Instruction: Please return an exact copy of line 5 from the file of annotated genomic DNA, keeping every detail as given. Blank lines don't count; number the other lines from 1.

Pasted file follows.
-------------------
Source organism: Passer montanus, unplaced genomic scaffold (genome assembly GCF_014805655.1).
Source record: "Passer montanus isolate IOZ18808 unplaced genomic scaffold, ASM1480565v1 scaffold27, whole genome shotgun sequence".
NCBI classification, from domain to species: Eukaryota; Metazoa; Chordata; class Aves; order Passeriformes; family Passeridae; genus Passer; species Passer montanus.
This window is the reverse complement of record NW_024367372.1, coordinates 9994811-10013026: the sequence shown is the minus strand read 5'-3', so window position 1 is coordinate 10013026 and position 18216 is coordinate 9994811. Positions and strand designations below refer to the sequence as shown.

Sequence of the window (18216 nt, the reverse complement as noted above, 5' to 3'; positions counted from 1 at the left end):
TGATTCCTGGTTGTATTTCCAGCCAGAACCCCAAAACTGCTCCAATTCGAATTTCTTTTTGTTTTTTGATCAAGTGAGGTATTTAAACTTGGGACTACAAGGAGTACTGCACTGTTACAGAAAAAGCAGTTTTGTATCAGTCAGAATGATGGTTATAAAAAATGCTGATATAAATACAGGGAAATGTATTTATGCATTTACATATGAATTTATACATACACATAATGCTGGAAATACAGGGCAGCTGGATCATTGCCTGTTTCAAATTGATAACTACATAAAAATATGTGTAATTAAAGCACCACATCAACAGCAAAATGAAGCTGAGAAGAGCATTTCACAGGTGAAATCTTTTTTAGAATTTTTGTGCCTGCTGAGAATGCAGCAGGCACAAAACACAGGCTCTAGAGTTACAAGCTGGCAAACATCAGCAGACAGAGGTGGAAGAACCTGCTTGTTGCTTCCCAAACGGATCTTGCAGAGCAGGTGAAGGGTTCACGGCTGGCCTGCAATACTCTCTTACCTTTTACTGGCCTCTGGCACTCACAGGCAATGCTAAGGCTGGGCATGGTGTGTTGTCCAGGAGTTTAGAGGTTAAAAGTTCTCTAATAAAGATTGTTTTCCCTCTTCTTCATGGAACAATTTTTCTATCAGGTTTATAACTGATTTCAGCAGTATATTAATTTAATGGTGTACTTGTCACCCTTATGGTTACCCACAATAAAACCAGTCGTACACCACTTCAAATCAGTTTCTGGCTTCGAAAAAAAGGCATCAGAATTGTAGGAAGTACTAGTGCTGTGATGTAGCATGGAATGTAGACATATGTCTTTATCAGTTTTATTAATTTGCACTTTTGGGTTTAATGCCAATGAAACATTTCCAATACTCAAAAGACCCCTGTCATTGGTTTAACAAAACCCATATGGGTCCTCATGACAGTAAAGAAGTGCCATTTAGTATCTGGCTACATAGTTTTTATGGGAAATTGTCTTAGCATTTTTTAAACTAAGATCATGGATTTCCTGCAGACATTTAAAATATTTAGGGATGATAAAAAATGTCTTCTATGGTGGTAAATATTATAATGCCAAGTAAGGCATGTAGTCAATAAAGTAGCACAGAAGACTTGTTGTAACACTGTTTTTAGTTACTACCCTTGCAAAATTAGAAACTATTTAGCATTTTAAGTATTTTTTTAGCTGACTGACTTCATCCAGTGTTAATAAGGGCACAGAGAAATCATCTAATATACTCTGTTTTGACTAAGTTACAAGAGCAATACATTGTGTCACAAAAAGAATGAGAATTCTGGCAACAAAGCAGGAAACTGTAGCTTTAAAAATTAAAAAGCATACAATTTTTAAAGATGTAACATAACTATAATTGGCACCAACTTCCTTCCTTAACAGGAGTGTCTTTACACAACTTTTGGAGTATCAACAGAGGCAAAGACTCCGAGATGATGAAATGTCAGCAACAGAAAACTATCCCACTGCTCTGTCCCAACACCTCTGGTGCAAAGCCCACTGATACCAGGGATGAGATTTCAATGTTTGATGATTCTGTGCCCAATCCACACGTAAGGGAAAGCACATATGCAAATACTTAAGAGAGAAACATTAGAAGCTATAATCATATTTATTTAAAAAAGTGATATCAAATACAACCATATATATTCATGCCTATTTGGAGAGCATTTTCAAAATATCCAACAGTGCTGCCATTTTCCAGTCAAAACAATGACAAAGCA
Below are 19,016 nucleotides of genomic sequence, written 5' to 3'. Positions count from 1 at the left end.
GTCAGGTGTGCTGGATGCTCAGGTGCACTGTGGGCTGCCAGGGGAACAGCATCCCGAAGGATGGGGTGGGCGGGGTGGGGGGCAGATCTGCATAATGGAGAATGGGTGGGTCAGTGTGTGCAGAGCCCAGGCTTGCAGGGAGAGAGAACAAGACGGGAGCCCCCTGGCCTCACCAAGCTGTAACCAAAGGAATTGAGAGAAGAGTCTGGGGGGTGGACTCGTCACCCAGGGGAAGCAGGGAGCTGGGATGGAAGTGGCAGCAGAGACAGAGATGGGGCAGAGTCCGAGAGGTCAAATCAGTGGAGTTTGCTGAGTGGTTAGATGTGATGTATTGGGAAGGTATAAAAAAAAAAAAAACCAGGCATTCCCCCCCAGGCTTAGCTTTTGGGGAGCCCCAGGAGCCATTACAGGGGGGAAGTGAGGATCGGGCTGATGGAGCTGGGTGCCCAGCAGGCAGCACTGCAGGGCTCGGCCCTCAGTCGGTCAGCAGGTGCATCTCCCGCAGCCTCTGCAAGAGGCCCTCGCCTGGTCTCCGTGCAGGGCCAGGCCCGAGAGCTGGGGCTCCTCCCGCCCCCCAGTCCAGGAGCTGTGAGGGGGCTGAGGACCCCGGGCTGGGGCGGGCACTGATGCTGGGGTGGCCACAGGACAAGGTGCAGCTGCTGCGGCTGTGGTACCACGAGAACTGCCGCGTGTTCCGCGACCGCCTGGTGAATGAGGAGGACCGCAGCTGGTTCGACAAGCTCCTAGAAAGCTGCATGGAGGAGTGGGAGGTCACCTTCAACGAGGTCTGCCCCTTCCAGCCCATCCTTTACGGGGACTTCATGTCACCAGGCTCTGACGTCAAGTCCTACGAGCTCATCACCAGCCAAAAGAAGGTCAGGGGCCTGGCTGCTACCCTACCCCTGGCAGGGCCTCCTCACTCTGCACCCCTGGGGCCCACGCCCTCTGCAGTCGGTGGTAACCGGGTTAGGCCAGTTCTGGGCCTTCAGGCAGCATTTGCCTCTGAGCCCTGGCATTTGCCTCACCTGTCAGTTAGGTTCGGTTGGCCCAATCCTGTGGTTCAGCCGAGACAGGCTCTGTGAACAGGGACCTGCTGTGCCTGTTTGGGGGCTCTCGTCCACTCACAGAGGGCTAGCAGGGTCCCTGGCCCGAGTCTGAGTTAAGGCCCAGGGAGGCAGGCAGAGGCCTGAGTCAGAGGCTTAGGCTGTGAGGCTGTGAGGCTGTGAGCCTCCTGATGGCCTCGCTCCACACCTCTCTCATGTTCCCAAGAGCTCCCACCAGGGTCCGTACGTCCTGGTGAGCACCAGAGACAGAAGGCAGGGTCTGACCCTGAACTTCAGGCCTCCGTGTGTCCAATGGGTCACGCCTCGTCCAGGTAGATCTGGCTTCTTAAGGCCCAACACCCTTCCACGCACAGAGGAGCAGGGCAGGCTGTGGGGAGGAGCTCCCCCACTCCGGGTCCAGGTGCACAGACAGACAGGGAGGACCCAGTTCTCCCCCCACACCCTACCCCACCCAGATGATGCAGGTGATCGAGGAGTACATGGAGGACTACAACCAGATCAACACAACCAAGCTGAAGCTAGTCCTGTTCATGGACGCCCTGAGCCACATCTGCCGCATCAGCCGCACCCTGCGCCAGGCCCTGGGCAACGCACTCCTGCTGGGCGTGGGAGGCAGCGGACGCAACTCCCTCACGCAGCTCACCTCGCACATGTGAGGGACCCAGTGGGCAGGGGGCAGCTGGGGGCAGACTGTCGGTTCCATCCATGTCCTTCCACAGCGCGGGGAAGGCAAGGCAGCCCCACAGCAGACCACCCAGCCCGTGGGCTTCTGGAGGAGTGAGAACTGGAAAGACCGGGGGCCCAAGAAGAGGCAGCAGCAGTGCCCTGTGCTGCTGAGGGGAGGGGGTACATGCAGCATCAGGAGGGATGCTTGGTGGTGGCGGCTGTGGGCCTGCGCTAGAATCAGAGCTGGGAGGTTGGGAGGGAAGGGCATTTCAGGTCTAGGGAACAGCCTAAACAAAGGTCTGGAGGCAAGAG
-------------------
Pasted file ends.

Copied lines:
Sequence of the window (18216 nt, the reverse complement as noted above, 5' to 3'; positions counted from 1 at the left end):